John also played some songs from his earlier cds including: "Diamonds, Gold and Pretty Things", "Endlessly Blue" and "Out of Control".

You can check out more of John Evans music here.

Friday, February 16, 2007

Wyeth Wins Prempro Trial

A Jury in a Federal Prempro trial in Arkansas has found Wyeth not liable.

Details here.

Orthodox Inter-Seminary Movement Meets at Holy Trinity Monastery in Jordanville

Photos from here and here

The Orthodox Inter-Seminary Movement held its most recent Meeting at Holy Trinity Monastery in Jordanville, New York.

This event marked the first time that the organization has held a meeting at Holy Trinity Seminary which is located on the grounds of the Monastery.

Details of the meeting can be found here.

Some photos of the meeting can be found here.

Tuesday, February 13, 2007

Shadow Jury

Here is an interesting article on the use of a "shadow jury" in the ongoing Vioxx trial in New Jersey.

Thursday, February 08, 2007

Vioxx Trial Update

Here is an update to the ongoing Vioxx trial in New Jersey.

Merck's lead attorney is once again in trouble with the Judge and was sanctioned yesterday for contempt of court and fined $1,000. The Judge later withdrew the fine.


Here is an interesting article on Mount Athos.

More information on Holy Mount Athos and its Monasteries can be found here and here.

Wednesday, February 07, 2007

Saints of the Day

Today, the Orthodox Churches who observe the Julian Calendar celebrate the Feasts of:

New Martyr Vladimir, Metropolitan of Kiev

and the Icons of the Theotokos:

Tuesday, February 06, 2007

More Info on St. Xenia of Petersburg

A brief life of St. Xenia can be found here.

St. Xenia of Petersburg

Today is the Feast Day of Blessed Xenia of Petersburg. This clip is from the official Glorification service in 1978.

Thursday, February 01, 2007

Article on Icon Exhibit

The following article on this weekend's Icon Exhibit at St. Jonah Orthodox Church appeared today in the Houston Chronicle:

St. Jonah Orthodox Church to display rare icons
Exhibit items are hundreds of years old

Chronicle Correspondent

They are breathtakingly beautiful, quite old, and practically priceless. And, for the third year, St. Jonah Russian Orthodox Church will welcome the community to view their amazing icons.
The term icon, from the Greek word eikon, means "image."

"Icons are a big part of the Eastern Orthodox Church and we use this as an opportunity to give back to the community, as an outreach. This is something we decided to do as a church," said church council president Nicholas Worontsoff.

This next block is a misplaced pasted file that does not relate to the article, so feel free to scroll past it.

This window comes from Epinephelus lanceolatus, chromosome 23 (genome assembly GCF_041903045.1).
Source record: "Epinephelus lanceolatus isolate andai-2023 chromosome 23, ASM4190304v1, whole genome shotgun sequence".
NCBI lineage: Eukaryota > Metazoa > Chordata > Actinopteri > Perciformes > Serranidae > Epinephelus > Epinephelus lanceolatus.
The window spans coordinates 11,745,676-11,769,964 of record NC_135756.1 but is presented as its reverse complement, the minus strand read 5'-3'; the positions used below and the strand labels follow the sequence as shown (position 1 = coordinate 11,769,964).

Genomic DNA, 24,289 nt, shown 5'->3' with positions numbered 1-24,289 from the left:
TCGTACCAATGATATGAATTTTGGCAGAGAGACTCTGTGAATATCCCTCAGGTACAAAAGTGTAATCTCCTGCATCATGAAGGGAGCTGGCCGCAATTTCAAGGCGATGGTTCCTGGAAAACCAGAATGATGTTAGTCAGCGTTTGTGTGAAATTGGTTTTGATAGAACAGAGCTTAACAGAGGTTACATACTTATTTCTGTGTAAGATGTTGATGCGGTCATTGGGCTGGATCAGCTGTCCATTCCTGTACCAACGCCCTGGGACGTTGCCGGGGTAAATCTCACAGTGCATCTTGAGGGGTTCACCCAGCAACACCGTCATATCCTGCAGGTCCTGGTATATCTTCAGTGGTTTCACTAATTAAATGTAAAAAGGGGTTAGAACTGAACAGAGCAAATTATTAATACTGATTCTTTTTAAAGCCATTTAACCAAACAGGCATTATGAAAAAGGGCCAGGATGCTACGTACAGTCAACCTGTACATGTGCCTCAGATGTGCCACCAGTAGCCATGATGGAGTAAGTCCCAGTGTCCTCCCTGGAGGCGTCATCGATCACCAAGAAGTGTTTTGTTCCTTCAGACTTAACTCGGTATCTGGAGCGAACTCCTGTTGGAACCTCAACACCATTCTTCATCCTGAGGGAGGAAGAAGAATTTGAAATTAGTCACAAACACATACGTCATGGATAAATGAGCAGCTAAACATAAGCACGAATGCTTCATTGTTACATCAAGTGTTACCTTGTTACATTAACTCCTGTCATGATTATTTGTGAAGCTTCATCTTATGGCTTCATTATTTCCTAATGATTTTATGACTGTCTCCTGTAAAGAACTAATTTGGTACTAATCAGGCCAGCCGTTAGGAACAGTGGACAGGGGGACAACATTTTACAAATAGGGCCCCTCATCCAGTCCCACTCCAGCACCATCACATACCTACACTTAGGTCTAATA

What you can expect

More than 50 gilded icons, representing Jesus, Mary, the major saints, feast days and holidays, will be on display Friday-Sunday. They are from the private collection of a church member and are hundreds of years old.

"They are a part of our worship services, windows into heaven. We do not worship the actual icon but what it represents," Worontsoff said.

Expert guidance

Experts will be on hand to explain what each item represents and its significance as well as to explain the colors and style techniques.

Ethnic pastries and Russian-themed books and gifts will be available for purchase.

"We want to invite everyone to come see the icon collection it's free. We want people who are Russian Orthodox to come and we also invite everyone else who is curious to come. It's not often that you get to see old icons," said Father John Whiteford.


The church will present lectures on orthodox evangelism, the history of iconoclasm, and the culture associated with orthodox Christianity.

"We really want people from all backgrounds to understand Orthodox Christianity not as some weird or exotic religion but as rooted in Christianity," Whiteford said.

He will present a talk on the history of iconoclasm Saturday and Sunday at 3 p.m., using the icons as examples.

Father Joseph Huneycutt, author of One Flew Over the Onion Dome, a book about contemporary Orthodox Church, will be a guest speaker Friday evening, addressing the topic of Orthodox Evangelism.

Choir performance

The church choir will perform hymns from various seasons on Saturday and Sunday.

"This exhibit itself is alone really top-quality. There are a number of really impressive, high quality icons," Worontsoff said.

Though the congregation currently meets in leased strip shopping center space, they hope to be in a new facility for next year's icon exhibit.

"We have more people come each year we have the event," Whiteford said. "It really is a unique experience to see the icons outside of a museum and in the context of worship. Their native environment is the best way to appreciate them."